Effects of an antiperspirant with emollients on foot-sweat accumulation and blister formation while walking in the heat

K Reynolds, A Darrigrand, D Roberts, J Knapik, J Pollard, K Duplantis, B Jones
Journal of the American Academy of Dermatology 1995, 33 (4): 626-30

BACKGROUND: Friction blisters are a common injury in sports activities and military operations. Blisters can compromise performance, so it is important to devise preventive strategies to reduce these injuries.

OBJECTIVE: This study investigated the influence of an antiperspirant with emollient additives on frequency and severity of friction blisters, hot spots, and irritant dermatitis.

METHODS: Twenty-three healthy men walked on a treadmill (1.39 m/sec, 1% grade) in a warm environment (28 degrees C, 25% relative humidity) carrying a total mass of 21 +/- 1 kg. For 4 consecutive days before the walk, the subjects' feet were treated with either (1) an antiperspirant (20% aluminum zirconium tetrachlorohydrex glycine concentration plus water) with emollient additives, (2) emollient additives alone (placebo control), or (3) nothing (nontreated). In two separate trials (1 month apart) each participant received the antiperspirant treatment and both control treatments (emollient [placebo] and no treatment).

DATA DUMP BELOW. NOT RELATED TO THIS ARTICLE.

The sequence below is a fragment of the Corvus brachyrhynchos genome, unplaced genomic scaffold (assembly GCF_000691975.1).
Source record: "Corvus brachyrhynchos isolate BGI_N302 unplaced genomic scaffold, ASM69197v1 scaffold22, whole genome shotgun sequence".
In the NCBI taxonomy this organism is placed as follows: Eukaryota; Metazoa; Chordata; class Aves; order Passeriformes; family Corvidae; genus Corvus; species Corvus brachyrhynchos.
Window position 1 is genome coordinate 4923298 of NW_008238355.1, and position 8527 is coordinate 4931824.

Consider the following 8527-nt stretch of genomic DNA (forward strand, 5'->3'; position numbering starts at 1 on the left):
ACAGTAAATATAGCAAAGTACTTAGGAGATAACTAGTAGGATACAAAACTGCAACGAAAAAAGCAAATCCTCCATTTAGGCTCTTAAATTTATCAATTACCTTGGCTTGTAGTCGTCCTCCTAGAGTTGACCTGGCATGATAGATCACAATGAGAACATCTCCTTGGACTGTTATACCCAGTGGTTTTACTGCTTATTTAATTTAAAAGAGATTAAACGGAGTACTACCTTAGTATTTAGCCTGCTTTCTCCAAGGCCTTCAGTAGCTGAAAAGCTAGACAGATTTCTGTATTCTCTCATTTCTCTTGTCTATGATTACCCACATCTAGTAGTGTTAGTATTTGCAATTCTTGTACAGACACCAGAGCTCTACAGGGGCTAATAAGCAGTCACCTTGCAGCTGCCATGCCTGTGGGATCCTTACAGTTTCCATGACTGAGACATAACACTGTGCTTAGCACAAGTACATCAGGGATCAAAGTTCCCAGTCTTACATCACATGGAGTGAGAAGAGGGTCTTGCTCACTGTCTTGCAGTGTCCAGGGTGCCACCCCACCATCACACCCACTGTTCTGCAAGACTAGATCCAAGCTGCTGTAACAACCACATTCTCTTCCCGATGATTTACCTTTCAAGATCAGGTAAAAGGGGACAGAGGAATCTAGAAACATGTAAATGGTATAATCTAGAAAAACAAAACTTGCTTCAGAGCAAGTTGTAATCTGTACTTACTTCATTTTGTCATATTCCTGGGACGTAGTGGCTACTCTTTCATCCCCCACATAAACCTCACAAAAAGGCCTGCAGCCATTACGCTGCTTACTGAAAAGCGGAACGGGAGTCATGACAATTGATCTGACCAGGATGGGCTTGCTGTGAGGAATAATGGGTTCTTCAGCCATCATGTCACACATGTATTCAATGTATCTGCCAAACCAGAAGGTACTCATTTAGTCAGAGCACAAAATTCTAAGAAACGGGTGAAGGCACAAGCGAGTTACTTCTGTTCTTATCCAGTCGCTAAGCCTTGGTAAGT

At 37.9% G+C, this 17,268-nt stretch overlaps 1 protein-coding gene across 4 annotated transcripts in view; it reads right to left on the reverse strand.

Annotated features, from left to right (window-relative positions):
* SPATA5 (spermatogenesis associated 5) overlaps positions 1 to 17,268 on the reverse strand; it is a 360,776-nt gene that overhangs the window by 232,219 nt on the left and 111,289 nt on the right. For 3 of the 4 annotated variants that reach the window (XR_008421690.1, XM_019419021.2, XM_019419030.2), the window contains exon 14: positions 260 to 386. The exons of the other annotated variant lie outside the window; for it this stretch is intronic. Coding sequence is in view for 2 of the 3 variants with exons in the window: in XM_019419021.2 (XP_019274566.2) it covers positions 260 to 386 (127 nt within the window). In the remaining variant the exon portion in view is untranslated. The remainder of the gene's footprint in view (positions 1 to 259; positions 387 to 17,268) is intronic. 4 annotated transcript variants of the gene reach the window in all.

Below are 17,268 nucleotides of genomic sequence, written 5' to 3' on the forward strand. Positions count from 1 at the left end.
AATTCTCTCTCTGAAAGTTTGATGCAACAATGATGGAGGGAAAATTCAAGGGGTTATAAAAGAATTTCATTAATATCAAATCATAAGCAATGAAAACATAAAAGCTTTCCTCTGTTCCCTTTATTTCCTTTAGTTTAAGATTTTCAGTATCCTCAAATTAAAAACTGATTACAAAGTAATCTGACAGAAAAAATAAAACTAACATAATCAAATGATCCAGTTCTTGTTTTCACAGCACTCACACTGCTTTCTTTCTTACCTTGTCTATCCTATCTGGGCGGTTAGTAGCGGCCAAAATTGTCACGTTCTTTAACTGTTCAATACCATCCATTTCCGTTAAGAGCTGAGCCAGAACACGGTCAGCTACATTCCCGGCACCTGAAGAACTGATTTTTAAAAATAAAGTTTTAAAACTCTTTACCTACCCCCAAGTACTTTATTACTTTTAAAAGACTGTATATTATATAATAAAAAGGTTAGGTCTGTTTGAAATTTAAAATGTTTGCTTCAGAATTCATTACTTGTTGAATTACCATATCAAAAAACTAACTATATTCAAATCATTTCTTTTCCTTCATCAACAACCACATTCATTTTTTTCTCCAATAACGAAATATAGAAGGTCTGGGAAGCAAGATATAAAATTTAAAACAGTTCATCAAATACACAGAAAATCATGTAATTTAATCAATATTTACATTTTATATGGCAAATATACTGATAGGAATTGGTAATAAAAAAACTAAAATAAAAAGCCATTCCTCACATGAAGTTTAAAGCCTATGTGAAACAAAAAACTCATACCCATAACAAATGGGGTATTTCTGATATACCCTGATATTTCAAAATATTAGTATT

RESULTS: No differences were seen among treatment conditions for sweat accumulation (p = 0.86), blister incidence (p = 0.36), hot spot incidence (p = 0.83), or blister severity (p = 0.31). Irritant dermatitis was not reported in any of the treatment conditions.

CONCLUSION: The use of an antiperspirant with emollients reduces irritant dermatitis but does not reduce total foot-sweat accumulation, blister or hot spot incidence, or blister severity.

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